The Jesus Paradigm Sun 10th April

 

(This is a post I have just written for www.theleaderstable.org in light of a conversation I had with Bernard before Easter. I post it here for your interest!)

As I have reflected on the life and ministry of Jesus over recent days, I have seen an insight into his leadership which, up to now I have not really considered. Six hundred years before his birth, the prophet Isaiah wrote about the coming Saviour, `he had no form or majesty that we should look at him, and no beauty that we should desire him’ (Isa 53:2). Before I go on, I encourage you to stop and think about that staggering statement for a moment. Why? Because, I suspect that if you are really honest, you may admit that Isaiah’s description does not fit well into your preferred view of Jesus and it certainly doesn’t comply with a popular view of leadership that many have adopted. So what do these verses reveal to us about Jesus, in order to deepen our understanding and heighten our appreciation of him?

Over the years many painters and sculptors have sought to portray Jesus. Yet, the truth is the Scriptures give us little or no insight into what Jesus really looked like. Incredibly, the only thing that the Scriptures explicitly state is in the prophecy to which we have already referred. Given then such scant insight, it seems foolish to speculate in detail about Jesus’ appearance. It does however seem consistent with Isaiah to conclude that Jesus didn’t look much like someone who would be airbrushed onto the front of Time magazine or be poured into a B-spoke suit for a photo call at a FTSE 100.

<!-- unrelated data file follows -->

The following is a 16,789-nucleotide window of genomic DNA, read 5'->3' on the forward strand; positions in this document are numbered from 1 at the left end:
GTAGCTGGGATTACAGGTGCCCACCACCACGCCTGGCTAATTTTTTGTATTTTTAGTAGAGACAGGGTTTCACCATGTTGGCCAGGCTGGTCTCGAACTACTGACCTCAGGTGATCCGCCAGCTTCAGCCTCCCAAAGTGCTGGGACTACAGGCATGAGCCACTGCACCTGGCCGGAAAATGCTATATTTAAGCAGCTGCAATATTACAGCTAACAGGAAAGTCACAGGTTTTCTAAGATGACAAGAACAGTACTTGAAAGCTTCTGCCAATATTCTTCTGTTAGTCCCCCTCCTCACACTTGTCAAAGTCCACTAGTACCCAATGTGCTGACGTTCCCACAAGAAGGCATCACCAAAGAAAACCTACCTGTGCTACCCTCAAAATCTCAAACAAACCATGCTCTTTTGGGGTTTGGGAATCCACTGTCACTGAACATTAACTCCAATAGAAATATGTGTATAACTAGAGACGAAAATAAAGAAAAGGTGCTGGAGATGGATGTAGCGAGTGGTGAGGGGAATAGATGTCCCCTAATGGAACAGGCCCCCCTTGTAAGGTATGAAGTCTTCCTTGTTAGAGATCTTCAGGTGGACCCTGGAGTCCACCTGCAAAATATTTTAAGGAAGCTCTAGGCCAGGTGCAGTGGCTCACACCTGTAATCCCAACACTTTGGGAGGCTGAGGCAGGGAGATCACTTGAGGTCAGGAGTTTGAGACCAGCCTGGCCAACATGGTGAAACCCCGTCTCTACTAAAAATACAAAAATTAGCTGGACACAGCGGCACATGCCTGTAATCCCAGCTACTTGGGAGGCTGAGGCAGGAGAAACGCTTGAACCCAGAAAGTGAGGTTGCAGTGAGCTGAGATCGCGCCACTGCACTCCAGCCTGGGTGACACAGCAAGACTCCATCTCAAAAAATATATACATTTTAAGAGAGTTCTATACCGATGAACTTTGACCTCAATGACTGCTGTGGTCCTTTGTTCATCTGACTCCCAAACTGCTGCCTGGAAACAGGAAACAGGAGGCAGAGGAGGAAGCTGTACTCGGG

Of course you would be right to highlight that throughout history there have been many prominent leaders who have possessed less than model-like appearance. However, what these leaders tend to lack in looks, they often make up for in charisma!  Before I move on, I suggest it would be worthwhile defining my terms. By charisma, I mean an innate, almost magnetic like attraction that often invites or even demands the attention and devotion of others.  A number of years ago I listened to a tape recording from RT Kendal (at that time the Pastor of Westminster Chapel in London), speaking on these very verses. I remember being shocked when Kendal had the ‘impertinence’ to suggest that Jesus may not have even possessed this charisma. The reason for my offence was obvious. Although I was happy to imagine Jesus as someone who looked fairly ordinary, for some reason I still wanted to see him as the one that others looked to for leadership from the cradle to the cross. However, on reflection I am now comfortable (at least almost) to believe that Kendal may be correct.